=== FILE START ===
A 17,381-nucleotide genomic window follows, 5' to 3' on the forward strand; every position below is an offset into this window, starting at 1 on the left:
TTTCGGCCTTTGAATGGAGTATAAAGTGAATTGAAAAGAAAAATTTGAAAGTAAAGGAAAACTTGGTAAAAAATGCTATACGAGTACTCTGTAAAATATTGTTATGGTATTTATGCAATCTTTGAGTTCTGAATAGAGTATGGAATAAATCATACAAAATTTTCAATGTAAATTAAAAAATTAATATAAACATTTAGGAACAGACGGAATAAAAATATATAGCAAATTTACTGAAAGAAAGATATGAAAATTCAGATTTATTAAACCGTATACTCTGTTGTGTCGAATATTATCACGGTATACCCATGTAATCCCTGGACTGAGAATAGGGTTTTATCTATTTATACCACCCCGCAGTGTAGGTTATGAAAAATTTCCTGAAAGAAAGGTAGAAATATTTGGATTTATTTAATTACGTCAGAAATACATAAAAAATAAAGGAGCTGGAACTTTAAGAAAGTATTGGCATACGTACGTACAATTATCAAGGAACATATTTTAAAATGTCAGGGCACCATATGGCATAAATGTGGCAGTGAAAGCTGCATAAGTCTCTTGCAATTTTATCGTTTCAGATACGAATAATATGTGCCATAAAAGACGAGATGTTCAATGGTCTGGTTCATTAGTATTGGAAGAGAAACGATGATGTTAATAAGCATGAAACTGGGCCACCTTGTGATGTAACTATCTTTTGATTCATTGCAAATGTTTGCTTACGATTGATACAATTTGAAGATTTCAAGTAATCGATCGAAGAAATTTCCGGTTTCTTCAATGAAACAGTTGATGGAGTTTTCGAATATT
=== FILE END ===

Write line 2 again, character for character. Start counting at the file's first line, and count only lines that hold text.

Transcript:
TTTCGGCCTTTGAATGGAGTATAAAGTGAATTGAAAAGAAAAATTTGAAAGTAAAGGAAAACTTGGTAAAAAATGCTATACGAGTACTCTGTAAAATATTGTTATGGTATTTATGCAATCTTTGAGTTCTGAATAGAGTATGGAATAAATCATACAAAATTTTCAATGTAAATTAAAAAATTAATATAAACATTTAGGAACAGACGGAATAAAAATATATAGCAAATTTACTGAAAGAAAGATATGAAAATTCAGATTTATTAAACCGTATACTCTGTTGTGTCGAATATTATCACGGTATACCCATGTAATCCCTGGACTGAGAATAGGGTTTTATCTATTTATACCACCCCGCAGTGTAGGTTATGAAAAATTTCCTGAAAGAAAGGTAGAAATATTTGGATTTATTTAATTACGTCAGAAATACATAAAAAATAAAGGAGCTGGAACTTTAAGAAAGTATTGGCATACGTACGTACAATTATCAAGGAACATATTTTAAAATGTCAGGGCACCATATGGCATAAATGTGGCAGTGAAAGCTGCATAAGTCTCTTGCAATTTTATCGTTTCAGATACGAATAATATGTGCCATAAAAGACGAGATGTTCAATGGTCTGGTTCATTAGTATTGGAAGAGAAACGATGATGTTAATAAGCATGAAACTGGGCCACCTTGTGATGTAACTATCTTTTGATTCATTGCAAATGTTTGCTTACGATTGATACAATTTGAAGATTTCAAGTAATCGATCGAAGAAATTTCCGGTTTCTTCAATGAAACAGTTGATGGAGTTTTCGAATATT